Motor Proteins Technical Tips

 

Tip 1: Myosin dead head removal techniques

Tip 2: Measuring the ATPase activity of kinesin motor proteins

For more specific technical tips please view our product pages and datasheets. 


 

Tip 1: Myosin dead head removal techniques

To improve myosin and heavy meromyosin motility speed, try the following dead head removal techniques. Please note that Cytoskeleton, Inc. does not recommend any of the myosin or heavy meromyosin proteins for use in motility assays.

 

1. Mix the motor protein with 10-20 um long actin filaments and ATP at 100 mM total ionic strength, centrifuge at 100,000 x g for 1h and use the supernatant for the next step.

2. Prepare 1um long actin filaments as a blocking agent for myosin on a glass surface.  Block with short actin filaments in presence of ATP.  Then come back with 5 to 10 um long actin filaments (rhodamine-labeled) for motility.

 

The one additional trick is to add an "actin-coat" to the motility flow cell before performing the above steps. To do this, vortex some unlabeled F-actin (1uM), then give it a rinse with 1 mM ATP.  This will remove some more "dead-heads" before adding the labeled actin.

 

This information was gathered from the following paper:

Malmqvist et al., 2004. Cardiac myosin isoforms from different species have unique enzymatic and mechanical properties. Biochemistry. 43, 15058-15065.

 

Tip 2: Measuring the ATPase activity of kinesin motor proteins

A straight-forward assay to examine functional changes in kinesin motor proteins is to measure the ATPase activity of kinesins by quantifying inorganic phosphate (Pi) liberation under various treatment conditions.  Cytoskeleton, Inc. offers an endpoint (cat# BK053) and a kinetic(cat# BK060) assay to perform these measurements.  Below are technical tips for each assay.

Kinesin ATPase Endpoint Biochem Kit (cat# BK053)

Reagents and Reaction Conditions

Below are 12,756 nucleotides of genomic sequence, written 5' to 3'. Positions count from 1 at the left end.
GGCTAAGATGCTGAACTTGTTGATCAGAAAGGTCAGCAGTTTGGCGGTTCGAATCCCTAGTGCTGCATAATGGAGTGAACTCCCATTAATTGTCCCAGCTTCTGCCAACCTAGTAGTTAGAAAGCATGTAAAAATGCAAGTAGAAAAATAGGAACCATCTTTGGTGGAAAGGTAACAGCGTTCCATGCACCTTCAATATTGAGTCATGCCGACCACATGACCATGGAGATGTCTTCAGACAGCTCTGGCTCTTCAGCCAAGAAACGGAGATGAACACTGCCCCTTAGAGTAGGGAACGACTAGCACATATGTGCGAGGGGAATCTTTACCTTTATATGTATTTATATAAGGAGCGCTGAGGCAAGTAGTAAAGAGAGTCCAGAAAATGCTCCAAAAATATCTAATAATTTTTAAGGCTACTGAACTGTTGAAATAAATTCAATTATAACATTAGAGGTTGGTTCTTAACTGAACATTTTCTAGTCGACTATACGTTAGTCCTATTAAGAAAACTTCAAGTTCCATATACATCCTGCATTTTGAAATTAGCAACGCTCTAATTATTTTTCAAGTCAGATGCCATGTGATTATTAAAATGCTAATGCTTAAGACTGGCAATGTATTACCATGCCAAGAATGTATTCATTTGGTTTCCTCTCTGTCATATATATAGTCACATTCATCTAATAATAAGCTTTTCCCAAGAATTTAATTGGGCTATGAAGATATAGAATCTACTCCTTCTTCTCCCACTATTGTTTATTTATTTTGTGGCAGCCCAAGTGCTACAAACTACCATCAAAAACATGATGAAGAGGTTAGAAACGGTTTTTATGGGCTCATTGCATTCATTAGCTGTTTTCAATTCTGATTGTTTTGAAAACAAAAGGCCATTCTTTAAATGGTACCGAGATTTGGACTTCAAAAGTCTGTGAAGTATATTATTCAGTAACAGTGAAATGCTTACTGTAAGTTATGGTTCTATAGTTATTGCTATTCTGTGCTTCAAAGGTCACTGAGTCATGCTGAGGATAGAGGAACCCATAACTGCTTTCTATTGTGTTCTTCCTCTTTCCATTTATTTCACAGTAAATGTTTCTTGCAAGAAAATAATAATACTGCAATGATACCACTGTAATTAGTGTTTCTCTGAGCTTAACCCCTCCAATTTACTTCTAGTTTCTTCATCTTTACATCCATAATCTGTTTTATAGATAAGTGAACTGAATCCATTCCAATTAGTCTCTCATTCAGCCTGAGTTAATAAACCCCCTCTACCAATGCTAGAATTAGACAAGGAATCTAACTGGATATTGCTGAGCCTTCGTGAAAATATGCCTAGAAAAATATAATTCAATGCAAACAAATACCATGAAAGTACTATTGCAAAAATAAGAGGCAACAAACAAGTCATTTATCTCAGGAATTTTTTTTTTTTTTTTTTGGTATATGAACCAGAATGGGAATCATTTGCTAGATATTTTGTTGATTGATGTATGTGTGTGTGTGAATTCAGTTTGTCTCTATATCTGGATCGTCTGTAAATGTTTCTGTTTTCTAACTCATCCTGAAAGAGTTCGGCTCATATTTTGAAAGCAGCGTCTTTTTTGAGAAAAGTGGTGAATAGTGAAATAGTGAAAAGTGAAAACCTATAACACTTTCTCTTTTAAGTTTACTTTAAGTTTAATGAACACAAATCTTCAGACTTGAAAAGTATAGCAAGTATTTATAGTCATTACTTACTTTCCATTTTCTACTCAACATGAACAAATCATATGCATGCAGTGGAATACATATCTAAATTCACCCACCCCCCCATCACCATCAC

1) This kit contains sufficient microtubules (MTs), reaction buffers and Pi detection reagent (CytoPhos) to carry out approximately 960 standard reactions (100 μl volume). The kinesin heavy chain motor domain protein included in this kit as a control is sufficient for approximately
240 reactions.

2) Many of the reagents in this kit require reconstitution and aliquoting into convenient experiment-sized amounts. It is important to carry out the aliquoting step as freeze/thawing of some reagents (for example, kinesin protein and microtubules) is not recommended as it will result in inactivation of the reagents.

3) ATP is not included in this kit as ATP is not compatible with storage at 4°C for this protocol.  The ATP product (Cat. # BSA04) from Cytoskeleton IS NOT SUITABLE for this assay.  ATP can be purchased from several vendors including Sigma (Cat. # A3377). The ATP should be made to 100 mM pH 7.0 in a non-phosphate containing buffer such as 100 mM PIPES pH 7.0 and snap-frozen in 20 μl volumes. The quality of the ATP is critical for low background signal in this assay so AVOID REPEATED FREEZE/THAWS of this reagent.  ATP powder should be stored at –20°C.

4) This assay is not compatible with phosphate containing buffers. If your kinesin protein is in a phosphate buffer you must remove this by dialysis or by preparing the protein in an alternative buffer such as Tris.

5) The reaction is sensitive over a range of 2 μM – 15 μM Pi (equivalent to 0.2 nmoles – 1.5 nmoles Pi in 100 μl reaction volume) and can be performed over a pH range of 6.5 – 8.5.

6) Temperature is very important for this assay. Microtubules (MTs) will depolymerize even in taxol if placed on ice. Take note when it is indicated to place a solution at room temperature.

Assay Optimization
The Kinesin ATPase endpoint assay kit has been developed to provide a good general substrate for a broad range of kinesin proteins. The control protein, kinesin heavy chain motor domain, should give a rate of 1200 – 1500 ATPs hydrolyzed per minute per mg of protein under the reaction conditions described in the manual. These values are comparable to published data.  It should be noted, however, that optimization of the endpoint assay may be needed for any given kinesin protein.